One former Air Force officer on hand in Washington was Col. Charles Halt, who, in December 1980, was the deputy base commander at joint British/American airbases, Bentwaters and Woodbridge, in the Rendlesham Forest in England. Over the course of several nights, UFO activity was high at the base, including reports of unidentified objects near the nuclear weapons storage area.

On one evening, Halt was summoned into the forest near the base to investigate a UFO sighting.

"There was a glow in the forest near indentations from where a supposed object had rested two nights before," Halt told AOL News.

"So we went into the forest, and we were examining things, and suddenly, we saw something. We looked out in the farmer's field and there was this almost elliptical object with a black center. It appeared to be winking, is the best way I can describe it, and it was dripping, like, molten metal off it, just like it was shedding something.

"It wasn't perfectly round, it was a little bit flattened, and it moved from side to side, then it came into the forest, moving through the trees, avoiding the trees, it bobbed up and down a bit in the process, and at one point, it actually approached us."

Halt, understandably, became concerned with this chain of events, trying to determine a rational explanation.

"I was thinking ball lightning, what could this be? And then it receded back out into the farmer's field, and suddenly, it just silently exploded into five white objects and they disappeared."

But as Halt would shortly discover, the UFO encounter was far from over.

"Across the road, we stumbled through a creek, got all wet and went out into the plowed field, just looking around, and we looked in the sky and there were objects in the sky -- several to the north and several to the south.

"The ones in the north changed from elliptical to round and had multi-colored lights that were blinking and flashing. They moved at very high speed and sharp angular movements, as though they were doing a grid search or something."

And then, apparently, one of the objects took a sudden interest in the soldiers.

"One of them approached us at very high speed -- I'd say it was at 2,000 to 4,000 feet in altitude, and it came almost directly overhead and sent down the equivalent of a laser beam -- it's the best I can describe it. It did not go like a light beam and fan out; it came straight down, maybe 8 or 10 inches in diameter, and fell just 8 or 10 feet from our feet.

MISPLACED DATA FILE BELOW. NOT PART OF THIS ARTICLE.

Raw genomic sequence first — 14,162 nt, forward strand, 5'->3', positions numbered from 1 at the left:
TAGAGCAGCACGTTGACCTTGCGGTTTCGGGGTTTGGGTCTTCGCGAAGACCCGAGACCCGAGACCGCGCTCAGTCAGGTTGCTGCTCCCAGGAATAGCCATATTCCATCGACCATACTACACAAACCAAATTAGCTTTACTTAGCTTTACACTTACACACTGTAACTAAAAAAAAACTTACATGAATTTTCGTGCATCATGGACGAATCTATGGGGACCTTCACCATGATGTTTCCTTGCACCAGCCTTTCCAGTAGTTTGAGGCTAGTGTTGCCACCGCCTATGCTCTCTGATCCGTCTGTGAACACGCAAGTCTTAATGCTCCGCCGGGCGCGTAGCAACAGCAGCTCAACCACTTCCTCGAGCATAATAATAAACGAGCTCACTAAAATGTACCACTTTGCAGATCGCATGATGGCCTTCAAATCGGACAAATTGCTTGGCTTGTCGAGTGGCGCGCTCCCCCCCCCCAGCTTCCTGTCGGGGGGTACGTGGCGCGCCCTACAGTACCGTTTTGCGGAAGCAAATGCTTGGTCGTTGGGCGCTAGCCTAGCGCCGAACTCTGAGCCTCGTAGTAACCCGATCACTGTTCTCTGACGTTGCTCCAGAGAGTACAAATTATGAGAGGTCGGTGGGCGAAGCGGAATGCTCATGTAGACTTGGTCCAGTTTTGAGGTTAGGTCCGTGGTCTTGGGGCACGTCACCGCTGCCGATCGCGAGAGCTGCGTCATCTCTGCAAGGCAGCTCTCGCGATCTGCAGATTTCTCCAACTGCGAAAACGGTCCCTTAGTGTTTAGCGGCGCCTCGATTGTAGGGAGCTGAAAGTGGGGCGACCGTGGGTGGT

"We stood there in awe, you know, 'Is this a warning, is this a signal, is this a communication? What is this? A weapon?' And just as suddenly as it appeared, it disappeared, and the object moved back away from us a bit, and while we were standing there, then we noticed another object over the Woodbridge base, sending down the equivalent of similar beams."

Whatever it was that appeared in the skies over Bentwaters-Woodbridge in December 1980, Hall points out, wasn't just seen by several Air Force personnel.

"I found out later that British radar had actually picked up some things on a screen -- I didn't know this until recently, because people had come forward after they'd retired. There were two radar confirmations."

Hastings says that reported UFO incursions on nuclear weapons sites haven't been limited to American facilities; Russia has had its own similar cases.

"We know from declassified KGB files that the same thing was going on in the former Soviet Union. As recently as this past June, a major Russian newspaper, Life, reopened a UFO incident at a nuclear missile site -- the same kind of thing happened that has been described by U.S. military sources:

"A saucer hovers over a missile site, suddenly missiles are temporarily activated, everybody's horrified while trying to figure out what to do, and then, seconds later, everything returns to normal. That happened on Oct. 4, 1982, in the Soviet Ukraine."

One key element in UFO testimony is the question of why more military or scientific voices haven't come forward in the past to discuss the possibility of UFO reality. Halt has a simple, straightforward answer.

"Because it's a career killer," he said. "I tried to keep it all quiet and quite frankly, at the time it happened, I really didn't want any publicity, didn't want to be involved in it. Hey, I was coming up for promotion, and this was not a positive thing. My boss wanted nothing to do with it; he kept it at arm's length."

What did Halt and the other former Air Force officers at Monday's news conference conclude about the UFO events they separately experienced during their service careers?

"This was something of intelligent control beyond any technology we know. It's my firm belief that it was extraterrestrial or from a different dimension."

And how does Halt feel about allegations that the Air Force has engaged in a specific routine of disinformation regarding UFO reports?

"How do you kill a story better than making it so ridiculous that everybody laughs when they hear it? And I can tell you, the military has it down to a science."